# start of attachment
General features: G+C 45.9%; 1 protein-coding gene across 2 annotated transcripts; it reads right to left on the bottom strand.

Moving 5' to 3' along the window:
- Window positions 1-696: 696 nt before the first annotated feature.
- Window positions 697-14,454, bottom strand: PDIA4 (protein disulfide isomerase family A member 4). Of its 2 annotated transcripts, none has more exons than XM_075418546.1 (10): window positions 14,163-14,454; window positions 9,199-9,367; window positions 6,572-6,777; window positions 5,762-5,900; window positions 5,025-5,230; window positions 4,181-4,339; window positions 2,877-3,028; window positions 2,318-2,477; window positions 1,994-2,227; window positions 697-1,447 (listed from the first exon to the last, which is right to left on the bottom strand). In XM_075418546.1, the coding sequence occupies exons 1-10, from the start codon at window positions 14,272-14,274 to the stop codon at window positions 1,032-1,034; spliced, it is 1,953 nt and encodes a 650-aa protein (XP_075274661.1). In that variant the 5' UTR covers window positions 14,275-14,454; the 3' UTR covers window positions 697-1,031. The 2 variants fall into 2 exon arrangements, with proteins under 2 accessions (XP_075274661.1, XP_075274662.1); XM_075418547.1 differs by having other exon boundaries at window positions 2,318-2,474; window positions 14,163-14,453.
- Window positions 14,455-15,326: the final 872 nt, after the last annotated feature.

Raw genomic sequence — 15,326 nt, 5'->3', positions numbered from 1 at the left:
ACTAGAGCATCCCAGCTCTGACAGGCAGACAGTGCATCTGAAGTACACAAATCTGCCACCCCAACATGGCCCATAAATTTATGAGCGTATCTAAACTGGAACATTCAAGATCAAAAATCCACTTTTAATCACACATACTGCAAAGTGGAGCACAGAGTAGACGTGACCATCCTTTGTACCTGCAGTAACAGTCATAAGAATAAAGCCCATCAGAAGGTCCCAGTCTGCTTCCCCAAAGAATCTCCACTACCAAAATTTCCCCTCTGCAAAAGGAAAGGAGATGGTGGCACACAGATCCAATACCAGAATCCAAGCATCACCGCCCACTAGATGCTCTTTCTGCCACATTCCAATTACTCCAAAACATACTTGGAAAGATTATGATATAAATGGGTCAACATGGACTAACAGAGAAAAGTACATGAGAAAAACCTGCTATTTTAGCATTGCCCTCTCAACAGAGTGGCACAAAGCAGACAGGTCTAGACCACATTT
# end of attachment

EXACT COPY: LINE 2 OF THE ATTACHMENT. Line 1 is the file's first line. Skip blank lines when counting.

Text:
Moving 5' to 3' along the window: